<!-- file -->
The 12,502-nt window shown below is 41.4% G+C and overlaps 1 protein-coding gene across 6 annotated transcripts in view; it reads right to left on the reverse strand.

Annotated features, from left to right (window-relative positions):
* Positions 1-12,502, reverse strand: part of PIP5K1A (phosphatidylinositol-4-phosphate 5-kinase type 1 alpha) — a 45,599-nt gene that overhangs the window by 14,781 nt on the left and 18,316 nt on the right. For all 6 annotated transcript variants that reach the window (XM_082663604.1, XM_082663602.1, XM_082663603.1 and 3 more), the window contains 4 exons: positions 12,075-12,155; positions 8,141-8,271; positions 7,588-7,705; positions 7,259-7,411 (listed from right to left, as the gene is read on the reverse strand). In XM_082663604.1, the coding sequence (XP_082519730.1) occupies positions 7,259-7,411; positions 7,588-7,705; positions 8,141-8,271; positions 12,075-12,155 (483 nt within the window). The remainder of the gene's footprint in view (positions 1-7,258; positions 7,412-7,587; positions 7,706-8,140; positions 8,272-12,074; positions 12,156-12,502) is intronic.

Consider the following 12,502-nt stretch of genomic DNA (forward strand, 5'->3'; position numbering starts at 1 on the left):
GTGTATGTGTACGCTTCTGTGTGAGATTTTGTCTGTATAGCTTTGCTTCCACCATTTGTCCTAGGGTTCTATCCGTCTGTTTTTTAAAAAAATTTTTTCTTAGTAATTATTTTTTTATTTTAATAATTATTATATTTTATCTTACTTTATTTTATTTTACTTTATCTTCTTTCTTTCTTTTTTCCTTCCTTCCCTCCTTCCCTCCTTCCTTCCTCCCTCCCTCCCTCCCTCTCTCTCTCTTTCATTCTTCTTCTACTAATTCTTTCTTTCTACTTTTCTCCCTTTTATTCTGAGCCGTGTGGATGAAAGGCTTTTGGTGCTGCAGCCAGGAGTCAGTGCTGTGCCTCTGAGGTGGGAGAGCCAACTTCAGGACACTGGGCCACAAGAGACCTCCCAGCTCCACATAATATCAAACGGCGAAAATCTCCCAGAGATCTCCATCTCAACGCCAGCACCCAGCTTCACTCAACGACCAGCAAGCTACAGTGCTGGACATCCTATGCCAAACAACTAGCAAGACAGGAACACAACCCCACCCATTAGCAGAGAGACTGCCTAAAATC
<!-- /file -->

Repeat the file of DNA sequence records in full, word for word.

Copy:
The 12,502-nt window shown below is 41.4% G+C and overlaps 1 protein-coding gene across 6 annotated transcripts in view; it reads right to left on the reverse strand.

Annotated features, from left to right (window-relative positions):
* Positions 1-12,502, reverse strand: part of PIP5K1A (phosphatidylinositol-4-phosphate 5-kinase type 1 alpha) — a 45,599-nt gene that overhangs the window by 14,781 nt on the left and 18,316 nt on the right. For all 6 annotated transcript variants that reach the window (XM_082663604.1, XM_082663602.1, XM_082663603.1 and 3 more), the window contains 4 exons: positions 12,075-12,155; positions 8,141-8,271; positions 7,588-7,705; positions 7,259-7,411 (listed from right to left, as the gene is read on the reverse strand). In XM_082663604.1, the coding sequence (XP_082519730.1) occupies positions 7,259-7,411; positions 7,588-7,705; positions 8,141-8,271; positions 12,075-12,155 (483 nt within the window). The remainder of the gene's footprint in view (positions 1-7,258; positions 7,412-7,587; positions 7,706-8,140; positions 8,272-12,074; positions 12,156-12,502) is intronic.

Consider the following 12,502-nt stretch of genomic DNA (forward strand, 5'->3'; position numbering starts at 1 on the left):
GTGTATGTGTACGCTTCTGTGTGAGATTTTGTCTGTATAGCTTTGCTTCCACCATTTGTCCTAGGGTTCTATCCGTCTGTTTTTTAAAAAAATTTTTTCTTAGTAATTATTTTTTTATTTTAATAATTATTATATTTTATCTTACTTTATTTTATTTTACTTTATCTTCTTTCTTTCTTTTTTCCTTCCTTCCCTCCTTCCCTCCTTCCTTCCTCCCTCCCTCCCTCCCTCTCTCTCTCTTTCATTCTTCTTCTACTAATTCTTTCTTTCTACTTTTCTCCCTTTTATTCTGAGCCGTGTGGATGAAAGGCTTTTGGTGCTGCAGCCAGGAGTCAGTGCTGTGCCTCTGAGGTGGGAGAGCCAACTTCAGGACACTGGGCCACAAGAGACCTCCCAGCTCCACATAATATCAAACGGCGAAAATCTCCCAGAGATCTCCATCTCAACGCCAGCACCCAGCTTCACTCAACGACCAGCAAGCTACAGTGCTGGACATCCTATGCCAAACAACTAGCAAGACAGGAACACAACCCCACCCATTAGCAGAGAGACTGCCTAAAATC